Johnny Jewel’s official soundtrack to the Ryan Gosling-directed film Lost River blends clipped, opiated pop from Chromatics, Desire, and Glass Candy, with contributions by the film’s actors and ambient works by Jewel.
3LP on Deep Purple Vinyl
The acclaimed and terrifying score to The Witch composed by Mark Korven
The unreleased Euro pysch score to the French/Portuguese X-rated version of The Devils meets The Witchfinder General! Synchronised by Spanish anti-establishmentarian, sexual liberator, die-hard independent filmmaker and unrepentant voyeur Jess Franco (Vampyros Lesbos/De Sade). Composed entirely by French composer Jean-Bernard Raiteux aka Jean-Michel Lorgere (Sinner/Harlem Pop Trotters) and presented here in full soundtrack form for the first time.
Proudly claiming the dubious accolade of the Spanish sexploitation version of The Devils as the distributor’s most bankable asset, this previously banned 1973 European witch flick would rip the art house facade from Ken Russell’s well polished box office smash and push the envelope way beyond the closet titillation of the gentrified new wave controversy seekers. Delivered on a comparable shoestring budget as the 55th feature in Jess Franco’s filmography of approximately 203 completed movies, The Demons (Les Démons), directed under the Anglicised pseudonym Clifford Brown, took many of the Franco’s sexually stylistic watermarks (epitomised in his Vampyros Lesbos trilogy) adding witchcraft, possession and nunsploitation against a rural Mediterranean backdrop before disappearing into the woods. Whilst clearly taking inspirational plot cues from Michael Reeve’s The Witchfinder General (UK 1968) and drawing comparisons with scenes from Eiichi Yamamoto’s Belladonna Of Sadness (Japan 1973) this B-Movie reduction of Franco’s wide palette of colourful ingredients has in recent years provided enthusiasts/champions/defenders of the workaholic horrotica bastion with a rare and treasured addition. Future-proofed by an essential component, omnipresent in Franco’s films, it is the mysterious commercially unobtainable soundtrack music that cements the unwaning interest in his risqué brand of unconventional shock/schlock sinema (not hindered my the enigmatic title card misinformation that often surrounds the original composers) and the music herein that has given Franco’s harshest critics a second chance/reason to reevaluate this man’s unapologetic art.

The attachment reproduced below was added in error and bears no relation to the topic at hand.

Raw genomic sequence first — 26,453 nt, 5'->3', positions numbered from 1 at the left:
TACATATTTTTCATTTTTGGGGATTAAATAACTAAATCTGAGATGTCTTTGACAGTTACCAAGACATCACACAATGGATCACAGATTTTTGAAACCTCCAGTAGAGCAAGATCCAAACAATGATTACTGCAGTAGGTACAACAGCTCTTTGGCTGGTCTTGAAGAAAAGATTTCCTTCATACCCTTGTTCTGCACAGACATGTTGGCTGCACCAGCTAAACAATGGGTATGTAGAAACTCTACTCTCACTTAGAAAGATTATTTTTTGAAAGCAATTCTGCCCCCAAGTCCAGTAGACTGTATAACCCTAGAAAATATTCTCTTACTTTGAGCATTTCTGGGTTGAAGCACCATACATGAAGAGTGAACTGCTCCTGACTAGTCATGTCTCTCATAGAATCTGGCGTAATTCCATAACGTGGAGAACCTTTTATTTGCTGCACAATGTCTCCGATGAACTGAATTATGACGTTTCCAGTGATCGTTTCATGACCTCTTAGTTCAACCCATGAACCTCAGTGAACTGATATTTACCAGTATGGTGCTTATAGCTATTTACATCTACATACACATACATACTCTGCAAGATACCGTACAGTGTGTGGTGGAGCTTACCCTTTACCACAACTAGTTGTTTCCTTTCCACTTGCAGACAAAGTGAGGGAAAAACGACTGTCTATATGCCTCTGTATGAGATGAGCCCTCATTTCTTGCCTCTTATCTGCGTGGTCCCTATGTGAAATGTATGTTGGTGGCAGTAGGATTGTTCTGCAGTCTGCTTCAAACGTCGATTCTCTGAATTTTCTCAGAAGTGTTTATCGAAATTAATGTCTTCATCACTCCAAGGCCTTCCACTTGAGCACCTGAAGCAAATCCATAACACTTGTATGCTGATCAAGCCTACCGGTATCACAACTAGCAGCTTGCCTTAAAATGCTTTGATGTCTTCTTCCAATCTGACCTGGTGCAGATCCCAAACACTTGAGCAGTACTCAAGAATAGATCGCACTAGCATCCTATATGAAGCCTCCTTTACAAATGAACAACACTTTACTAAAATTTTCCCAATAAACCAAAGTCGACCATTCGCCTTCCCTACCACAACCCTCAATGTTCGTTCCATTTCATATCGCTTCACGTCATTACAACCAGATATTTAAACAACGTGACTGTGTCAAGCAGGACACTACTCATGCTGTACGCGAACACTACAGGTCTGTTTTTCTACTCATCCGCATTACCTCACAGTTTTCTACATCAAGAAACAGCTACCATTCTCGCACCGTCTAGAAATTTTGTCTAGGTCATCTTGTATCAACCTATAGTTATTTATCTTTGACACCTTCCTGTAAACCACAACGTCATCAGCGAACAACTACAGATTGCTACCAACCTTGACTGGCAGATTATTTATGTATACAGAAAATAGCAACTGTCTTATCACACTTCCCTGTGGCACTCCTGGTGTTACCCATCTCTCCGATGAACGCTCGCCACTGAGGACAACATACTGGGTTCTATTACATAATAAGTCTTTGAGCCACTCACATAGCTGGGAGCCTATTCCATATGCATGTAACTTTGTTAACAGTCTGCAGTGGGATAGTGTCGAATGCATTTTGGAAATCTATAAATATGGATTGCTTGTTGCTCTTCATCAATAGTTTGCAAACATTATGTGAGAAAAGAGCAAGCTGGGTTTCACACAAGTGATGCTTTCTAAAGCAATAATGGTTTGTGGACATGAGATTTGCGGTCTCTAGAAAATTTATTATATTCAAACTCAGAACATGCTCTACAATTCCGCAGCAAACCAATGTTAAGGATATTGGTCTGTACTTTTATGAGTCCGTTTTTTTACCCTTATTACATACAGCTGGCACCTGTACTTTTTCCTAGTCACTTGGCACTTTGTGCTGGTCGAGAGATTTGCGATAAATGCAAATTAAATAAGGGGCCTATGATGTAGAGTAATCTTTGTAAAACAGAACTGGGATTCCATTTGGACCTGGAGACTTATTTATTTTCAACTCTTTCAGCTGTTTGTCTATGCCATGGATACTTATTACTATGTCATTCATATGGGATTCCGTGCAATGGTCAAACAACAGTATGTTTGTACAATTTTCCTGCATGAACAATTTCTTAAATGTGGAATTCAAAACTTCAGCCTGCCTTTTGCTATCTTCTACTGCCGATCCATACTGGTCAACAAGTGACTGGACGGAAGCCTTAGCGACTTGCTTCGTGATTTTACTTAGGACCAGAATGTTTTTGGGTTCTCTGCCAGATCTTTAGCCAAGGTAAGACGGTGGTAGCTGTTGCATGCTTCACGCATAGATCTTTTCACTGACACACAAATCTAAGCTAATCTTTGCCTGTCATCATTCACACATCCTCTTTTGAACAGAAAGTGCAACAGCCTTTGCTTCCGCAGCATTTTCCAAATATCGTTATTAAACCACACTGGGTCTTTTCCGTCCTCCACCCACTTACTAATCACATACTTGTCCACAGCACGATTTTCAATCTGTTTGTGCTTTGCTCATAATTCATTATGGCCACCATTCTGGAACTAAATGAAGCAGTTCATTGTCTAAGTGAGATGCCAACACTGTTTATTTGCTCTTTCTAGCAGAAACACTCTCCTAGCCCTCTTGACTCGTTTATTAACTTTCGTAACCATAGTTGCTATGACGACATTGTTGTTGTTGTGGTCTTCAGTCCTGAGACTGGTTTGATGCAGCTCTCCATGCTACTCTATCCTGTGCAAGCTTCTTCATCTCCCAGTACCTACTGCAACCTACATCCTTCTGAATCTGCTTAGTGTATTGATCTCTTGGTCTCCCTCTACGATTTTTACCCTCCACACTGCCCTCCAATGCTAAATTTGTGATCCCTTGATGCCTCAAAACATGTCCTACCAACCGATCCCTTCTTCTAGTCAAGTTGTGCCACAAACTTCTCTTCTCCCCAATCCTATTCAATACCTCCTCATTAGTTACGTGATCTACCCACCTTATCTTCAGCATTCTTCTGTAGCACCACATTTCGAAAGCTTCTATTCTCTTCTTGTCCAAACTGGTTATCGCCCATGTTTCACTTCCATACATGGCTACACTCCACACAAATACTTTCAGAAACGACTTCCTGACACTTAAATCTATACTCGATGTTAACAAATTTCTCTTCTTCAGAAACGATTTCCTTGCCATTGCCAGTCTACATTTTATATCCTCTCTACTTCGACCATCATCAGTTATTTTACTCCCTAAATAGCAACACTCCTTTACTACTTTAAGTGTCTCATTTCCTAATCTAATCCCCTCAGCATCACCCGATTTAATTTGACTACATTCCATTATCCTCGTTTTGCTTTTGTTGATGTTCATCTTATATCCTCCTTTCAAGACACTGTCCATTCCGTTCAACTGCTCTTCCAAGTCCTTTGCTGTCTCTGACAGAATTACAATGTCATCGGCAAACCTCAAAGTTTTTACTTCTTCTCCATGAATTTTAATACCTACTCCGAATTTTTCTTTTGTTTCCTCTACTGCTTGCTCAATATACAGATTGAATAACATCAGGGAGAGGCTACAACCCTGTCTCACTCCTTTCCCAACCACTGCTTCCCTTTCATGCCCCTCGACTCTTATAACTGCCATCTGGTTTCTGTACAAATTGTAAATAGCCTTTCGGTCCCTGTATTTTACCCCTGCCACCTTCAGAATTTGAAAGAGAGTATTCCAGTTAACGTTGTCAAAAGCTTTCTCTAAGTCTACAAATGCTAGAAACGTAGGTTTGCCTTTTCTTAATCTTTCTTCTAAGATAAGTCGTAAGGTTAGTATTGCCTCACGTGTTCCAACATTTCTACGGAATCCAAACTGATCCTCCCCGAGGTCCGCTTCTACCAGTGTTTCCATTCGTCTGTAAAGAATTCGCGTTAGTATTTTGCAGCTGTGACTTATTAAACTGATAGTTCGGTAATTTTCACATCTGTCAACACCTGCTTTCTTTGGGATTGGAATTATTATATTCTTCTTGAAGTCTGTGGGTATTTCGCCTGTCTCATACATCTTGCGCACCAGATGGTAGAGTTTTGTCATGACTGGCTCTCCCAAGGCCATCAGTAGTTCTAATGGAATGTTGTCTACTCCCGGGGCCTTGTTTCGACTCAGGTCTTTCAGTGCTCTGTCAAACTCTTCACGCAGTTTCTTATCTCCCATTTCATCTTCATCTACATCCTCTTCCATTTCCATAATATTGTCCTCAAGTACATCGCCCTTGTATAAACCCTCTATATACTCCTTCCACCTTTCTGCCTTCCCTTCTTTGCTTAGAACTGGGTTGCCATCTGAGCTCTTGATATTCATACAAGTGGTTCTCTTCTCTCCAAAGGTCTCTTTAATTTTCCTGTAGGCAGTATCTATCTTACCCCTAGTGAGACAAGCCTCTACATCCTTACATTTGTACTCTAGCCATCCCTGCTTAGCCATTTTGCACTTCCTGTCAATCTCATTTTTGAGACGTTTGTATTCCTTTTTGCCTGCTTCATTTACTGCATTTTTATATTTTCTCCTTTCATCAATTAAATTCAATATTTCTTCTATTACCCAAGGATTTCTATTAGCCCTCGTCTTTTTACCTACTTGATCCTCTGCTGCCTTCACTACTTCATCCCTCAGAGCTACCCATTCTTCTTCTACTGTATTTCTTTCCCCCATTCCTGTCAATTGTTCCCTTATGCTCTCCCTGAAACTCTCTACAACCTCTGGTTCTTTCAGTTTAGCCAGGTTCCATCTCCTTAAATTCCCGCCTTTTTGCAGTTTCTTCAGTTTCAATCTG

Following on from Finders Keepers previous expanded release of Bruno Nicolai’s score for Franco’s 1970 adaptation of De Sade (FKR069) this record stands as another tribute to Franco’s life which he lived through the mechanisms of a camera with relentless zeal and a passion to challenge every aspect of movie making along the way. UNDERground, OVERambitious, RIGHT on, LEFTfield, BELOW the radar but ABOVE criticism. INdulgent and OUTrageous, but never middle of the road, Jess Franco was many things but he wasn’t pretentious and never delivered art for art’s sake and I feel honoured to have spent time with him. Franco was in fact a realist, he kept both feet firmly on the ground and a keen eye behind the right side of the lens and if Jess did have any demons his films were his exorcisms, the critics were the bloody judges and his legacy (through the medium of X-rated cinema of variable quality) is immortal.